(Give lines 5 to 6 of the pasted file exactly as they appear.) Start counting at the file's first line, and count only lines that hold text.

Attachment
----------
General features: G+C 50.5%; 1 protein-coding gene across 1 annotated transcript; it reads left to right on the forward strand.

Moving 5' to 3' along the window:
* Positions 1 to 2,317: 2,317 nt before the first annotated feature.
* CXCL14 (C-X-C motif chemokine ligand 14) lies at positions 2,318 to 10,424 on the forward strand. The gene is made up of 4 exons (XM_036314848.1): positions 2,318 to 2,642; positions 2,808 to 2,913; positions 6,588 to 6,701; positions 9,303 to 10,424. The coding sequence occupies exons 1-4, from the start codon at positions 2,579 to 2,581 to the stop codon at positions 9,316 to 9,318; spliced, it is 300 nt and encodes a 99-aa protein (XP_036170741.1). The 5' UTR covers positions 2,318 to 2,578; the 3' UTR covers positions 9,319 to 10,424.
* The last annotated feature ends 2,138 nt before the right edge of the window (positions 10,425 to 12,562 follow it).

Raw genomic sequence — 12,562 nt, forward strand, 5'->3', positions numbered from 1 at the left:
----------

* The last annotated feature ends 2,138 nt before the right edge of the window (positions 10,425 to 12,562 follow it).

Raw genomic sequence — 12,562 nt, forward strand, 5'->3', positions numbered from 1 at the left: